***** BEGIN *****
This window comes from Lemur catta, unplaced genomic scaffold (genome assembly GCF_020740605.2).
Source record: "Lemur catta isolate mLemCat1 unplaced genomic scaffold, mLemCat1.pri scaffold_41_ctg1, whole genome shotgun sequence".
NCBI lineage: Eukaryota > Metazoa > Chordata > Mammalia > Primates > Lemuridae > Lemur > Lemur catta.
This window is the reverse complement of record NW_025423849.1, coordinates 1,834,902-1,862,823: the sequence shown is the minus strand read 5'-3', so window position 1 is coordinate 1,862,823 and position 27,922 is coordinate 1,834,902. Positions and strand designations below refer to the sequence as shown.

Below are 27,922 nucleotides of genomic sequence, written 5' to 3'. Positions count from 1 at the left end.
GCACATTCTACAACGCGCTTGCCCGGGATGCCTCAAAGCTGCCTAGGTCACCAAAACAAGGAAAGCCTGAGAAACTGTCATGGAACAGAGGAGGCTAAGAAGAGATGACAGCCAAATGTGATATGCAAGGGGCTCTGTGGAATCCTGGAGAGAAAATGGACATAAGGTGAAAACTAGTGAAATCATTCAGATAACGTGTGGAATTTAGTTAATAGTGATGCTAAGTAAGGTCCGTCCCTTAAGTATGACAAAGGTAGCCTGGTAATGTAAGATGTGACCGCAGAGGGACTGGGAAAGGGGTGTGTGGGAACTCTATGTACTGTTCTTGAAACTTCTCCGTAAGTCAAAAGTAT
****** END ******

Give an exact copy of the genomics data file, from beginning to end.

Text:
This window comes from Lemur catta, unplaced genomic scaffold (genome assembly GCF_020740605.2).
Source record: "Lemur catta isolate mLemCat1 unplaced genomic scaffold, mLemCat1.pri scaffold_41_ctg1, whole genome shotgun sequence".
NCBI lineage: Eukaryota > Metazoa > Chordata > Mammalia > Primates > Lemuridae > Lemur > Lemur catta.
This window is the reverse complement of record NW_025423849.1, coordinates 1,834,902-1,862,823: the sequence shown is the minus strand read 5'-3', so window position 1 is coordinate 1,862,823 and position 27,922 is coordinate 1,834,902. Positions and strand designations below refer to the sequence as shown.

Below are 27,922 nucleotides of genomic sequence, written 5' to 3'. Positions count from 1 at the left end.
GCACATTCTACAACGCGCTTGCCCGGGATGCCTCAAAGCTGCCTAGGTCACCAAAACAAGGAAAGCCTGAGAAACTGTCATGGAACAGAGGAGGCTAAGAAGAGATGACAGCCAAATGTGATATGCAAGGGGCTCTGTGGAATCCTGGAGAGAAAATGGACATAAGGTGAAAACTAGTGAAATCATTCAGATAACGTGTGGAATTTAGTTAATAGTGATGCTAAGTAAGGTCCGTCCCTTAAGTATGACAAAGGTAGCCTGGTAATGTAAGATGTGACCGCAGAGGGACTGGGAAAGGGGTGTGTGGGAACTCTATGTACTGTTCTTGAAACTTCTCCGTAAGTCAAAAGTAT